The fight against an­i­mal ex­tinc­tion

Zoo says it has a role, but not ev­ery­body agrees

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A world with­out gi­raffes is one Menita Prasad doesn’t want to con­tem­plate.

But with a re­cent study show­ing the world’s gi­raffes are at in­creas­ing risk of ex­tinc­tion, con­ser­va­tion is top of mind for the an­i­mal care man­ager at the Greater Van­cou­ver Zoo.

Pom­padour, the Alder­grove fa­cil­ity’s 10-year-old Roth­schild’s gi­raffe, is not the only mem­ber of a dwin­dling species. A few weeks af­ter sci­en­tists sounded the alarm con­cern­ing the world’s tallest land an­i­mal, an­other study raised fears about the chee­tah, re­port­ing only 7,100 of the speedy cats left in the wild. The Greater Van­cou­ver Zoo is home to two chee­tahs, Duma and Malkia.

“We want to do as much as we can to help,” said Prasad. “This news em­pha­sizes that.”

But in rainy Bri­tish Columbia, an ocean away from the African sa­van­nah, that amounts to ed­u­ca­tion and do­na­tions to groups work­ing on the ground. For var­i­ous rea­sons, the zoo’s gi­raffe and chee­tahs are not part of their breed­ing pro­grams, nor are they can­di­dates for rear­ing and re­lease.

“Just be­cause we have an an­i­mal in cap­tiv­ity doesn’t mean they need to be bred,” said Prasad.

Var­i­ous fac­tors de­ter­mine if an an­i­mal is a can­di­date for what the zoo man­ager called the “glo­ri­fied dat­ing ser­vice” that is the As­so­ci­a­tion of Zoos and Aquar­i­ums’ species sur­vival plan. Through co­or­di­nated breed­ing loans be­tween fa­cil­i­ties, the pro­gram strives to main­tain pure blood lines, in ad­di­tion to en­sur­ing there are ad­e­quate homes for cap­tive off­spring. Pom­padour, Duma and Malkia are not in con­sid­er­a­tion for breed­ing at this time, said Prasad.

“Our fo­cus is on lo­cal an­i­mals,” she ex­plained, point­ing to the zoo’s work in rear­ing and re­leas­ing Ore­gon Spot­ted Frogs and West­ern Painted Tur­tles.

But Prasad em­pha­sized the zoo’s role in ed­u­cat­ing the pub­lic about en­dan­gered species around the world, cre­at­ing a “con­nec­tion” be­tween an an­i­mal in a far­away place and a per­son in their ev­ery­day life. Twenty-five cents from ev­ery zoo ad­mis­sion goes to con­ser­va­tion projects, in­clud­ing the Ira­nian Chee­tah Project, which works to pro­tect the small chee­tah pop­u­la­tion in Iran.

“Our main ob­jec­tive is to in­spire a con­nec­tion with the an­i­mals which can then lead peo­ple to un­der­stand and sup­port con­ser­va­tion ef­forts,” said Prasad.

But the ex­ec­u­tive direc­tor of the Van­cou­ver Hu­mane Society ques­tioned whether a zoo can truly ful­fil that goal.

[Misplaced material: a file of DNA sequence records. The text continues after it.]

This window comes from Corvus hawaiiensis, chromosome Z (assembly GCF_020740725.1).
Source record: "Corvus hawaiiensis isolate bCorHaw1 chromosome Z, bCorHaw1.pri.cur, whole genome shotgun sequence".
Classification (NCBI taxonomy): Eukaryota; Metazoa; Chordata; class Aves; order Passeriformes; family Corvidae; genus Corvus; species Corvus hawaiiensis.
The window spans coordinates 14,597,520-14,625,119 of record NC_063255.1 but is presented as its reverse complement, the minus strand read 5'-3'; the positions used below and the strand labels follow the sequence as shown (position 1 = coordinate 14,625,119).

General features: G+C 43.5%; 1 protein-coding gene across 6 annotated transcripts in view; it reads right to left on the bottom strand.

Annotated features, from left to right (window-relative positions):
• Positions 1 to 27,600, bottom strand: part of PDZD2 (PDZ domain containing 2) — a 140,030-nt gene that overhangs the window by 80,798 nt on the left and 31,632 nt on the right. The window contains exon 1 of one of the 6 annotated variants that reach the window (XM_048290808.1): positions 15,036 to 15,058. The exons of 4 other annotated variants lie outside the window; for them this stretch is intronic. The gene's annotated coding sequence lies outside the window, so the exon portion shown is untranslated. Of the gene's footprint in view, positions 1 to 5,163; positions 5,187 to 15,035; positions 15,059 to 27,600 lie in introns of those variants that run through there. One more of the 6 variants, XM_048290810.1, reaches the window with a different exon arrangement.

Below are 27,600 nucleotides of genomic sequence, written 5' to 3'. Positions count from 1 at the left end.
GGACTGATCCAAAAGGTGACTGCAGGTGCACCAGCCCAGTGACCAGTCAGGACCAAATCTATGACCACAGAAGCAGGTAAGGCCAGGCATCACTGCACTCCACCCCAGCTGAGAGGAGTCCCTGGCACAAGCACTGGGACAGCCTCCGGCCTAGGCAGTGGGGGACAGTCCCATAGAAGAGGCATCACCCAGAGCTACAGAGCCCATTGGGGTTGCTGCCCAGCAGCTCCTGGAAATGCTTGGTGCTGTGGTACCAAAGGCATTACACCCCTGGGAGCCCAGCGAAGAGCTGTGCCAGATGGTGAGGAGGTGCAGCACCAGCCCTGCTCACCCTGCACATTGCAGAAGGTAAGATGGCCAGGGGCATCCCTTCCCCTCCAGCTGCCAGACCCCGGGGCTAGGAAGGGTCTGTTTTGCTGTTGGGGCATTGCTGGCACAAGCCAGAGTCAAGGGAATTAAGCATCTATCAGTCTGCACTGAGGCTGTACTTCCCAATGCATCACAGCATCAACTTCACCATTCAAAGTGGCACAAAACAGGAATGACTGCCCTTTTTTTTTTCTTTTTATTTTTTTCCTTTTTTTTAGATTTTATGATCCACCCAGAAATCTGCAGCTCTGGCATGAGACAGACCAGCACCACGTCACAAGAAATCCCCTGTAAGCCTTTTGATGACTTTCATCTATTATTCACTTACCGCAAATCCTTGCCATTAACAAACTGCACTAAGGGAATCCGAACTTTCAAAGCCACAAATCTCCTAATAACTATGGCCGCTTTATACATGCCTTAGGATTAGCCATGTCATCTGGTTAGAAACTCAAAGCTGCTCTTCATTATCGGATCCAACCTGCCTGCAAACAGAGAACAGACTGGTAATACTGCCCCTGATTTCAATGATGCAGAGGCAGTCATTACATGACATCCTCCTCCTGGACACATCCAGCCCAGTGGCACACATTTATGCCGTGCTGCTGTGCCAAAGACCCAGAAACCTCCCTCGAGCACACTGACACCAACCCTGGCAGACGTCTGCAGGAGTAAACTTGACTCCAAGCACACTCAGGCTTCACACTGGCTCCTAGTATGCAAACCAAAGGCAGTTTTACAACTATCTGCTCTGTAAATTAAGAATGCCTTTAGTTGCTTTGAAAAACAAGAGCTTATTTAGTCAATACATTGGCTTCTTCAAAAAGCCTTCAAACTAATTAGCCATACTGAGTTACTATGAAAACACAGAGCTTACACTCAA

“What they’re re­ally do­ing is teach­ing peo­ple that it’s OK for an­i­mals to be in cages, that they ex­ist for our en­ter­tain­ment,” said De­bra Probert, call­ing the zoo’s ed­u­ca­tion pro­grams “in­ad­e­quate.”

“Keep­ing en­dan­gered species does noth­ing for con­ser­va­tion,” she con­tin­ued, ques­tion­ing the idea that zoos can help stave off ex­tinc­tion by rein­tro­duc­ing gi­raffes and chee­tahs to the wild.

The Greater Van­cou­ver Zoo har­bours no il­lu­sions about rein­tro­duc­ing (or, more ac­cu­rately, in­tro­duc­ing) Pom­padour to the wild, said Prasad. “Pompy,” as he is af­fec­tion­ately known, was born in cap­tiv­ity at a fa­cil­ity on the east coast. Like many North Amer­i­can zoo an­i­mals, he has never been to Africa. He ar­rived in Alder­grove in 2012, around the same time the zoo was deal­ing with the deaths of three gi­raffes, in­clud­ing a baby that was born at the fa­cil­ity.

The chee­tahs, Duma and Malkia, were also born in cap­tiv­ity. Duma was born at a fa­cil­ity in Africa that re­ha­bil­i­tates and re­leases an­i­mals back into the wild. He was hand reared and had im­printed on hu­mans, mak­ing him in­el­i­gi­ble for re­lease.

Now the chee­tah is one of the zoo’s star at­trac­tions. A bit of a “ham,” he loves at­ten­tion an d crowds. He also seems to like the rain and chooses to be out­side in the win­ter. Pompy, on the other hand, prefers the warmth of his en­clo­sure in cool weather and is not al­lowed in his yard when there is ice on the ground. “They are such amaz­ing crea­tures. Car­ing for them, you gain an ap­pre­ci­a­tion of that,” said Prasad. In early De­cem­ber, sci­en­tists moved gi­raffes from be­ing a “species of least con­cern” to “vul­ner­a­ble” on the In­ter­na­tional Union for the Con­ser­va­tion of Na­ture’s (IUCN) of­fi­cial watch list of the world’s threat­ened and en­dan­gered species. In 1985, there were be­tween 151,000 and 163,000 gi­raffes, but the num­ber dropped to 97,562 in 2015. Ex­perts blamed habi­tat loss for the pop­u­la­tion de­cline, com­pounded by poach­ing, as more peo­ple move into gi­raffe ter­ri­tory in cen­tral and eastern Africa. A study re­leased af­ter Christ­mas sounded an even more dire warn­ing about chee­tahs, with the au­thors urg­ing the IUCN to re-cat­e­go­rize the fastest land an­i­mal from “vul­ner­a­ble” to “en­dan­gered.” The re­port es­ti­mated there are only 7,100 chee­tahs left in the wild, with about 77 per cent of their habi­tat fall­ing out­side pro­tected ar­eas that are now be­ing threat­ened by hu­man en­croach­ment.


Pom­padour, the Greater Van­cou­ver Zoo’s pop­u­lar male gi­raffe, was born in cap­tiv­ity on the east coast. — GREATER VAN­COU­VER ZOO

One of the zoo’s two chee­tahs en­dures the rain and cold at the Greater Van­cou­ver Zoo.

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